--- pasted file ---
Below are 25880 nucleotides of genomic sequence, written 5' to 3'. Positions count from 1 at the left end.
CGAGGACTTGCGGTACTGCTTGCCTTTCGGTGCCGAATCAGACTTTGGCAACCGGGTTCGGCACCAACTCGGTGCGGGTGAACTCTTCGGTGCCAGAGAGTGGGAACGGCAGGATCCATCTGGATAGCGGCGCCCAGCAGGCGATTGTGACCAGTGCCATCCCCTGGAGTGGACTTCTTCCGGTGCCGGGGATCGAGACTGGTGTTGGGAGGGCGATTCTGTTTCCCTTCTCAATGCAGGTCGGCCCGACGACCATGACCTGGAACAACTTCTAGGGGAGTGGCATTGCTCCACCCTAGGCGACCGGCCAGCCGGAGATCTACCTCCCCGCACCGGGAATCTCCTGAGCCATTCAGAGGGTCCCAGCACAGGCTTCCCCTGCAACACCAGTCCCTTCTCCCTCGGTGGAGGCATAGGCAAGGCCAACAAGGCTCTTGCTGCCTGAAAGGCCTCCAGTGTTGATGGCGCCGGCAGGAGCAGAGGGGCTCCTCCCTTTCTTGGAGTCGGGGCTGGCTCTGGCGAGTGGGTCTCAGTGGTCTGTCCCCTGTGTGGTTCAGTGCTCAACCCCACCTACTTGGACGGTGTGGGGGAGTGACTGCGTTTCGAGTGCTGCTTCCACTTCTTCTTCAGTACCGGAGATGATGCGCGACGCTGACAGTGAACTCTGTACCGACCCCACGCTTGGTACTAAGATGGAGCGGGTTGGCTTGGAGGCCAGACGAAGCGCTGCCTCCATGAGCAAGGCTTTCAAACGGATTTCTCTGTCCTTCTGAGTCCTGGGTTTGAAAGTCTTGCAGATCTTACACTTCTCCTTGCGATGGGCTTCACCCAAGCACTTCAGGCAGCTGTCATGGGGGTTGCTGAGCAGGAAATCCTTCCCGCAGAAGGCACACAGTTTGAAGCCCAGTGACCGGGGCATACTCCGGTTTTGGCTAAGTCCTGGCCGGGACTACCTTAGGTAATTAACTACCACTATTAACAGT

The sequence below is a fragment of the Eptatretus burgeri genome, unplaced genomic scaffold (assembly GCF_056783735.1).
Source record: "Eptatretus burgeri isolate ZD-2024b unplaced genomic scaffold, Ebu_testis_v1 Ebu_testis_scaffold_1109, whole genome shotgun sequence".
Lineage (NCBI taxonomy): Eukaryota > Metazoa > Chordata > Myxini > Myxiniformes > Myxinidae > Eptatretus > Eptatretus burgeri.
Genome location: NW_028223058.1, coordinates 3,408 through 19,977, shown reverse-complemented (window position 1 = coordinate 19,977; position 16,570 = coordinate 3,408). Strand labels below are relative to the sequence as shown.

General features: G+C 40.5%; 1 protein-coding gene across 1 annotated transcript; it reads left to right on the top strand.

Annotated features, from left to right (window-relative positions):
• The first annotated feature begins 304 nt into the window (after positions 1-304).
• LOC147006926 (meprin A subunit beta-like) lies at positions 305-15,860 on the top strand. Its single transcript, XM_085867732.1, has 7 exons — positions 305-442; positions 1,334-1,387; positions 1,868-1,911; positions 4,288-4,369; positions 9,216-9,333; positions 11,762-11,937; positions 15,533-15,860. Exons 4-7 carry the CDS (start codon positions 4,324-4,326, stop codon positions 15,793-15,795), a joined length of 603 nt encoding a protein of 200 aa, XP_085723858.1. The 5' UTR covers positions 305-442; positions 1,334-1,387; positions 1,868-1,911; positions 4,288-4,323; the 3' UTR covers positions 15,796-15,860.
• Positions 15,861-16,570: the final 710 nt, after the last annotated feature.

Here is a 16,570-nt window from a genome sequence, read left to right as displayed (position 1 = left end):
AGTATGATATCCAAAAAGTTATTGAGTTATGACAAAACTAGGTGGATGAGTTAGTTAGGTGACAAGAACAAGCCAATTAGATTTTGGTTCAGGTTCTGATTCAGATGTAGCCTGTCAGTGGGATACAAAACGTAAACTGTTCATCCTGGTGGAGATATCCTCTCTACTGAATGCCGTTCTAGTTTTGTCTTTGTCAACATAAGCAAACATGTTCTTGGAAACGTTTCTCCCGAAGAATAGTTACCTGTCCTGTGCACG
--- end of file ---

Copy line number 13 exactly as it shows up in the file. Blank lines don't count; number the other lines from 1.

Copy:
AGTATGATATCCAAAAAGTTATTGAGTTATGACAAAACTAGGTGGATGAGTTAGTTAGGTGACAAGAACAAGCCAATTAGATTTTGGTTCAGGTTCTGATTCAGATGTAGCCTGTCAGTGGGATACAAAACGTAAACTGTTCATCCTGGTGGAGATATCCTCTCTACTGAATGCCGTTCTAGTTTTGTCTTTGTCAACATAAGCAAACATGTTCTTGGAAACGTTTCTCCCGAAGAATAGTTACCTGTCCTGTGCACG